1. Allegro Moderato
2. Andante con moto
3. Rondo (Vivace)
Maurizio Pollini (фортепиано), Wiener Philharmoniker, дир. Karl Böhm
Beethoven's famously copious notebooks confirm that he only composed after an indeterminate period of inspiration, followed by a period of experimentation, followed by a period of gestation: in other words, an evolutionary process. While we know in most cases when works were premiered and published, we don't know when exactly he conceived them, or what chain of change preceded their first public performance. We remain in the dark, for example, on what days of which months—or for that matter in what year—he concentrated on the Fourth Piano Concerto to the exclusion of all else.
Not that we need to know. It suffices to recognize its revolutionary (as well as evolutionary) nature, beginning with the very first chord. No concerto before, by Beethoven or anyone else, began as the G major does, with the solo instrument playing unaccompanied—not only that but playing both dolce and softly! The miracle, however, is that Beethoven introduces the main theme and rhythm of the entire first movement within five sweet, soft, solo measures ending on a D major (dominant) chord, which the orchestra answers in B major before modulating to the tonic G. There is none of Beethoven's characteristic vehemence, not even at a crescendo to forte with sforzando punctuation in measures 20-22, although he composed the Fourth Concerto and Appassionata Sonata concurrently, all the while the Fifth Symphony was incubating in his other-consciousness.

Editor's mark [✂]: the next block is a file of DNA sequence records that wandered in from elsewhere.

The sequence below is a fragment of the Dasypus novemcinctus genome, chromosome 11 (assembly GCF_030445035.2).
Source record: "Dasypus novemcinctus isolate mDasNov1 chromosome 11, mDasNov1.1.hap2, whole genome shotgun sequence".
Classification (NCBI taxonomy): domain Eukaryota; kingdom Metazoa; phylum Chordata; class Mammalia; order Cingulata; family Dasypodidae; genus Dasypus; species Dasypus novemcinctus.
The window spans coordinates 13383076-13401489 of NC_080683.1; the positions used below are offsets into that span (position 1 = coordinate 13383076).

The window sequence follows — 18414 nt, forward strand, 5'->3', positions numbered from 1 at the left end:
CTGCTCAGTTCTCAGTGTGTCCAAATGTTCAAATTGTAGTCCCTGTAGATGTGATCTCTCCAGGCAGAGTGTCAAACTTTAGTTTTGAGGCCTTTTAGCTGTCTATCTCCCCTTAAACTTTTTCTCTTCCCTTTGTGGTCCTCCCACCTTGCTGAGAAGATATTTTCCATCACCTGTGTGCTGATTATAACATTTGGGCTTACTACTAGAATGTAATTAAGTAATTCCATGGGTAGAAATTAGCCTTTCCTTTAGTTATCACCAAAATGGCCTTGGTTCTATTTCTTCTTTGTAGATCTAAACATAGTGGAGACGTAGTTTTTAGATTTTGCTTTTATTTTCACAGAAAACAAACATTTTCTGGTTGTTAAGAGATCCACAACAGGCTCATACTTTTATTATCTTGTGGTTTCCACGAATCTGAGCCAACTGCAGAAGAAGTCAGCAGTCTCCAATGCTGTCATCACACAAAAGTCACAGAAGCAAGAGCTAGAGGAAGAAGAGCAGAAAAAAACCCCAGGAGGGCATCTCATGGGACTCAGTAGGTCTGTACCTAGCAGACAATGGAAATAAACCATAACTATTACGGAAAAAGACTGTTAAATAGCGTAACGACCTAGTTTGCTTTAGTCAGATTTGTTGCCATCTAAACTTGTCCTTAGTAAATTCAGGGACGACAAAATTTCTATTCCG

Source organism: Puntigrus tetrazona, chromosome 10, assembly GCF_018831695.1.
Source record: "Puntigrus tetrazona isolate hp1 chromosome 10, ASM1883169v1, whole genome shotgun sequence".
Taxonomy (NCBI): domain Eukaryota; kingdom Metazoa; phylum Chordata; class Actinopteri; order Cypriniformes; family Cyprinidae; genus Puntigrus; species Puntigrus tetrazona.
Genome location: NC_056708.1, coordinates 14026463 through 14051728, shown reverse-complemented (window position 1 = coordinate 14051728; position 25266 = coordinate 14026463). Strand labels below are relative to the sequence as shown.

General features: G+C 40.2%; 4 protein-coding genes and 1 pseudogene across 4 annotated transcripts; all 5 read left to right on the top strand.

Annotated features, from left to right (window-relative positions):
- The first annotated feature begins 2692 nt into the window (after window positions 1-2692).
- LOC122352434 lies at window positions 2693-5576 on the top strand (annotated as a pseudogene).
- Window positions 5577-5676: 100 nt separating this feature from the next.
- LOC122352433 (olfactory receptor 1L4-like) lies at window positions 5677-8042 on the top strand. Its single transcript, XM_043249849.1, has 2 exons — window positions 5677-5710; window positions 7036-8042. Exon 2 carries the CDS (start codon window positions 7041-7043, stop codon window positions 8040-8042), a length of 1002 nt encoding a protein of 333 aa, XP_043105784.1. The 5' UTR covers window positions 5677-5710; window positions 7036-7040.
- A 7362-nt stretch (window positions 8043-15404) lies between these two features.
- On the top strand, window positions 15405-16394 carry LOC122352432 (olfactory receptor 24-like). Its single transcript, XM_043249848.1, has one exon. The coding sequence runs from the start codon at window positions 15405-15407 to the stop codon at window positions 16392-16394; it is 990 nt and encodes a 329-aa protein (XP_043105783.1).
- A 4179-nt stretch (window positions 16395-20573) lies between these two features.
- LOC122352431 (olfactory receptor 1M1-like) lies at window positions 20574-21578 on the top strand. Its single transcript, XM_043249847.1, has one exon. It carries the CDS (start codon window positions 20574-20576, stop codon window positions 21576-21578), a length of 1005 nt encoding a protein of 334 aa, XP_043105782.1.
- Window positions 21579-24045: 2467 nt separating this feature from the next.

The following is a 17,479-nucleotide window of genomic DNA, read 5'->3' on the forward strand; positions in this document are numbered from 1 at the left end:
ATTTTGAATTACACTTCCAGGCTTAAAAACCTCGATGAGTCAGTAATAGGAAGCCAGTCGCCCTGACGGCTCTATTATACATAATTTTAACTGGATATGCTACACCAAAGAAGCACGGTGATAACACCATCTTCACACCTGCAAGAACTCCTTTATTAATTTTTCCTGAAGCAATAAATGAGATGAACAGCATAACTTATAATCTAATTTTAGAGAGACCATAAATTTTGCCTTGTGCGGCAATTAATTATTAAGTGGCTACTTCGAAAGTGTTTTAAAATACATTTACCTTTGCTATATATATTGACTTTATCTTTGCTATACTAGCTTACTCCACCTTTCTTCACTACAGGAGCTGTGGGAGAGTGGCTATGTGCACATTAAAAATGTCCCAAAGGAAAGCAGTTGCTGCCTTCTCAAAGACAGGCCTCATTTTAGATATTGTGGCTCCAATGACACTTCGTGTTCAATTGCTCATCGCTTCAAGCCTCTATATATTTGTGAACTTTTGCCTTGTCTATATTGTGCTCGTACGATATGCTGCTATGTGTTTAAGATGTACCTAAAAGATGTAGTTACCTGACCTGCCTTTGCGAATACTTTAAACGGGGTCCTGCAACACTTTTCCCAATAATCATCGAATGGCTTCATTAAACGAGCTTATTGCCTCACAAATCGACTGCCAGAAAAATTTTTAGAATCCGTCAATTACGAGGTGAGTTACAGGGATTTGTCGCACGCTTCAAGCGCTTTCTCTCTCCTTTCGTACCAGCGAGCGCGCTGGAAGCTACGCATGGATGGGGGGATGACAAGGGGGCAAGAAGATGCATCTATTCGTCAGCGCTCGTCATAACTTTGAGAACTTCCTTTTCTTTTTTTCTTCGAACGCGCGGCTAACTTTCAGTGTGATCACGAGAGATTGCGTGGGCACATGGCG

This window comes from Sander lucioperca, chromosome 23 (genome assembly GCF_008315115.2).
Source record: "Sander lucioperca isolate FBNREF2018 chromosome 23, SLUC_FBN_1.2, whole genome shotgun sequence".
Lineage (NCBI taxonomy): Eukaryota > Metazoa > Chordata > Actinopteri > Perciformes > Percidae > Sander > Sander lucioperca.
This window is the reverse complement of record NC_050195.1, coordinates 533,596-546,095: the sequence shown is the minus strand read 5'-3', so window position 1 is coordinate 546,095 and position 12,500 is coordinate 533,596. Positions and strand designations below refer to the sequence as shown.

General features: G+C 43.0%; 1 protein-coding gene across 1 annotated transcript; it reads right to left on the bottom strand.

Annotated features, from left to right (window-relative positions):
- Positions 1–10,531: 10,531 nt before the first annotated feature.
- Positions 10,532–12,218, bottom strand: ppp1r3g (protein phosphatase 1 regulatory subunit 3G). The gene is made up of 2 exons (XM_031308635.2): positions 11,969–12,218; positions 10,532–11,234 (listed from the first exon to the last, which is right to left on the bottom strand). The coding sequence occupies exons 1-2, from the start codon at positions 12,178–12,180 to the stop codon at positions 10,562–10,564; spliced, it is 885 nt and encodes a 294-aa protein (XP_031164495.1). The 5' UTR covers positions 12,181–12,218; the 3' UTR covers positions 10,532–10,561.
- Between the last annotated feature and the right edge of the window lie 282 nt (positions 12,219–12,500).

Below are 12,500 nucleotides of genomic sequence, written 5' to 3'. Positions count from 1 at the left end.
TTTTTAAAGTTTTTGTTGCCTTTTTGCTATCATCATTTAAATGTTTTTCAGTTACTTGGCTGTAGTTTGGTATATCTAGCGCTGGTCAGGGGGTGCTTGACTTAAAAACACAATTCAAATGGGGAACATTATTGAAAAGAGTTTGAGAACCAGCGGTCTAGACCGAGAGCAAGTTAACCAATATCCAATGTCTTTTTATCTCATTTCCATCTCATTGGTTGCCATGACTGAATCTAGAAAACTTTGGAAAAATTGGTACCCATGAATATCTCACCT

Fascinatingly, principal themes in the opening movements of the Fourth Concerto and Fifth Symphony share a rhythmic motto: three short notes of equal value followed by a longer fourth note. (In the concerto, all of these are the same note; in the symphony, the last one is a third lower.) Noteworthy, too, was the premiere of both works on the same Vienna program—that storied four-hour marathon of December 22, 1808, in the unheated Theater an der Wien, which also introduced the Pastoral Symphony and "Chorale" Fantasie with an orchestra that refused to rehearse with the composer present. Apropos of the G major Concerto: while a traditional double-exposition follows its trailblazing start, Beethoven's instrumental textures, tonal weight, subtleties of harmony, and especially the illusion he creates of improvisation were seven-league strides.
The slow movement is even more revolutionary, despite the brevity of only 72 measures and its indebtedness to the middle, Romanza movement of Mozart's D minor Concerto (K. 466), which Beethoven played publicly with outstanding success. However, in his own concerto, the juxtaposition of implacable strings playing both forte and staccato, and the piano's conciliatory legato response with the "soft" pedal down throughout, was unprecedented. Such palpable confrontation was not the norm in concertos. Neither was the orchestra's eventual capitulation, followed without pause by a rondo-finale marked vivace, whose presto coda is as scintillant as any music Beethoven ever wrote.
Even so, solo pianists and their audiences were slower to take up the Fourth than Beethoven's other concertos. But Mendelssohn—a general who savored caviar—loved it best, and played it at his last London concert, in 1846: a program that also featured his own music for A Midsummer Night's Dream and the Scottish Symphony.
(All Music Guide)